People

Shannon Curry, A'04

Shannon Curry

"For the first time, I saw the world in a completely different way and could discuss that with really fantastic, thoughtful people." (Shannon Curry)

Current occupation:
I am currently a post-doc at UC Berkeley in the Spaces Sciences Laboratory working on NASA's next Mars Scout- MAVEN (Mars Atmosphere and Volatile EvolutioN).

How do you use your physics background and training in your line of work?
Physics is part of my daily life because my primary area of research is developing computer simulations of planetary atmospheres. The solar system environment, specifically the interaction of the Sun or a star with a planetary atmosphere, is really complex; building a simulation that describes it well requires bringing a number of different areas of physics together (plasma physics, fluid dynamics, radiative transfer and electromagnetism). Learning how to solve problems with physics is incredibly rewarding, and we are really lucky to live in an era of technology where we can actually 'test' how physics works in space by taking in-situ measurements at places like Mars and Venus.

Did the Tufts physics department prepare you for your current career path?
It absolutely did- in fact I wish I had taken better notes because when I began my PhD 4 years later, there was no transition period and we were expected to have a really solid base from day 1. In addition to the academics, I really appreciated the research opportunities that Tufts provided or encouraged. My research as an undergraduate was actually at the Harvard Smithsonian Center for Astrophysics using Chandra data (with the encouragement of my adviser, Austin Napier) since not many of the faculty at that point were doing data analysis in x-ray astrophysics. Starting research as early as possible was enormously helpful later on in graduate school and now as a research scientist!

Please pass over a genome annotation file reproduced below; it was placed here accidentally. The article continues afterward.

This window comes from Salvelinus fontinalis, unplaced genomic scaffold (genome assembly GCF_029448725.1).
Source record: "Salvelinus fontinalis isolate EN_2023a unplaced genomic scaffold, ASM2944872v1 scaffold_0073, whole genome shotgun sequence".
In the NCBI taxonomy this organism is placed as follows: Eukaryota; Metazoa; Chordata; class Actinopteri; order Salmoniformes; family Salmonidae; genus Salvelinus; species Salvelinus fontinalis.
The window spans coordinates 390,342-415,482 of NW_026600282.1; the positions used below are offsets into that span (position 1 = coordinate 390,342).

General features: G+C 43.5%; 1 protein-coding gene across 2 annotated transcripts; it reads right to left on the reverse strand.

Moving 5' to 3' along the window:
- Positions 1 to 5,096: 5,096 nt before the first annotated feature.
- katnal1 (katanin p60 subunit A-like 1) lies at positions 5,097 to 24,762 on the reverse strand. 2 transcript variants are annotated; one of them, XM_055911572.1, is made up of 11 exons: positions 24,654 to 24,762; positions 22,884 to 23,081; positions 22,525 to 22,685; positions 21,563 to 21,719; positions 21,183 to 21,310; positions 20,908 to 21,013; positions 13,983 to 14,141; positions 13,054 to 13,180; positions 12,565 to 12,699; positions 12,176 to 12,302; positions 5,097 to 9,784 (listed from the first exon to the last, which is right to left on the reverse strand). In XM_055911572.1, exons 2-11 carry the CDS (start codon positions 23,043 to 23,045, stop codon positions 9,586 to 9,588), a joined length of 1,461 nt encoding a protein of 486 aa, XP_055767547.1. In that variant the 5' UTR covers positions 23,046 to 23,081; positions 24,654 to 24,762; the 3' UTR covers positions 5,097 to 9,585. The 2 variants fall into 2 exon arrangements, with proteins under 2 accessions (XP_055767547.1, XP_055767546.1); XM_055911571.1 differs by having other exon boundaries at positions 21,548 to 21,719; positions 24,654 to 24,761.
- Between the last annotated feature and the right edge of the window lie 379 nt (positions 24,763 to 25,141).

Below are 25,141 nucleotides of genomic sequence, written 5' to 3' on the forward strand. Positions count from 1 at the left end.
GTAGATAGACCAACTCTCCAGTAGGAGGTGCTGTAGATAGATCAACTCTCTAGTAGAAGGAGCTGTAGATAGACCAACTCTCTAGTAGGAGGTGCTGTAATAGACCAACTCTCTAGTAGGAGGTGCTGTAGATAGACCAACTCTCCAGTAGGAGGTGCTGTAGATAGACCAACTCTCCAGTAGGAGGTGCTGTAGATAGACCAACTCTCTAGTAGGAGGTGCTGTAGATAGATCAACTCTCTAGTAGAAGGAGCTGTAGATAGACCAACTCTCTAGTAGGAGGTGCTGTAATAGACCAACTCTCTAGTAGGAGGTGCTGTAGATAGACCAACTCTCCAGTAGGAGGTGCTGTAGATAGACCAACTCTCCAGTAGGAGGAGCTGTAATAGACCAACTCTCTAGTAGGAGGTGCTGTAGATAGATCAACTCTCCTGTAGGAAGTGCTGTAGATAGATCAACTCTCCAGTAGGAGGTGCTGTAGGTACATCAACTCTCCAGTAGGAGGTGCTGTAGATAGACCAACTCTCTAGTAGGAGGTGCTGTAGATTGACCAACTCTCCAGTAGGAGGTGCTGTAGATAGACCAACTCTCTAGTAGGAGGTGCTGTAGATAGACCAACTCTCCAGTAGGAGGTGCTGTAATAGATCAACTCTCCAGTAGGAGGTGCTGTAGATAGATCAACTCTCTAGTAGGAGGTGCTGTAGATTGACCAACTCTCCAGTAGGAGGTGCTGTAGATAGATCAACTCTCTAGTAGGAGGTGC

What is your favorite memory of your time in the Tufts physics department?
I really, really enjoyed taking Modern Physics with Gary Goldstein and Quantum Mechanics with Roger Tobin the same semester. For the first time, I saw the world in a completely different way and could discuss that with really fantastic, thoughtful people. I also remember taking astrophysics classes with Bill Waller and he had incredible stories about observing that inspired me to spend a semester near Kitt Peak.